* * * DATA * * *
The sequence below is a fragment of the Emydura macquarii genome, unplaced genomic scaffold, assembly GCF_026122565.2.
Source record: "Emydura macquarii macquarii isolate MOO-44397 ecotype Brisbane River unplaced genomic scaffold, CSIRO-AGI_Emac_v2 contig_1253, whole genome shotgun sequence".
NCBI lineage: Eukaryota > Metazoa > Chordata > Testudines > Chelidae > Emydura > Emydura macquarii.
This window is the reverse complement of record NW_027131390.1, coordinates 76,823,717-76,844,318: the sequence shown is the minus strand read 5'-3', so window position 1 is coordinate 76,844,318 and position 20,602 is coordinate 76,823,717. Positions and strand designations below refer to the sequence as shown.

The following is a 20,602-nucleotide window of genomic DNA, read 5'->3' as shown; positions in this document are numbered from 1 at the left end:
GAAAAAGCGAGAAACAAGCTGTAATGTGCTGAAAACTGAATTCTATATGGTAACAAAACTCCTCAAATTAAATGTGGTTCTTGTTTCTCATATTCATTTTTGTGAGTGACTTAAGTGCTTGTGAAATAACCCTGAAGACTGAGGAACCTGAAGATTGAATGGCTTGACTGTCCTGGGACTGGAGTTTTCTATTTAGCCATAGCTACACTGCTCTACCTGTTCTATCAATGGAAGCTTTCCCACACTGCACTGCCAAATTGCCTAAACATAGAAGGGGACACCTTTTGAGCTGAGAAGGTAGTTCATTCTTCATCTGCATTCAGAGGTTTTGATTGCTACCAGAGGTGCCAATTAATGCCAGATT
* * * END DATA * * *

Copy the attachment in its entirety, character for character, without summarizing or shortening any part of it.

The sequence below is a fragment of the Emydura macquarii genome, unplaced genomic scaffold, assembly GCF_026122565.2.
Source record: "Emydura macquarii macquarii isolate MOO-44397 ecotype Brisbane River unplaced genomic scaffold, CSIRO-AGI_Emac_v2 contig_1253, whole genome shotgun sequence".
NCBI lineage: Eukaryota > Metazoa > Chordata > Testudines > Chelidae > Emydura > Emydura macquarii.
This window is the reverse complement of record NW_027131390.1, coordinates 76,823,717-76,844,318: the sequence shown is the minus strand read 5'-3', so window position 1 is coordinate 76,844,318 and position 20,602 is coordinate 76,823,717. Positions and strand designations below refer to the sequence as shown.

The following is a 20,602-nucleotide window of genomic DNA, read 5'->3' as shown; positions in this document are numbered from 1 at the left end:
GAAAAAGCGAGAAACAAGCTGTAATGTGCTGAAAACTGAATTCTATATGGTAACAAAACTCCTCAAATTAAATGTGGTTCTTGTTTCTCATATTCATTTTTGTGAGTGACTTAAGTGCTTGTGAAATAACCCTGAAGACTGAGGAACCTGAAGATTGAATGGCTTGACTGTCCTGGGACTGGAGTTTTCTATTTAGCCATAGCTACACTGCTCTACCTGTTCTATCAATGGAAGCTTTCCCACACTGCACTGCCAAATTGCCTAAACATAGAAGGGGACACCTTTTGAGCTGAGAAGGTAGTTCATTCTTCATCTGCATTCAGAGGTTTTGATTGCTACCAGAGGTGCCAATTAATGCCAGATT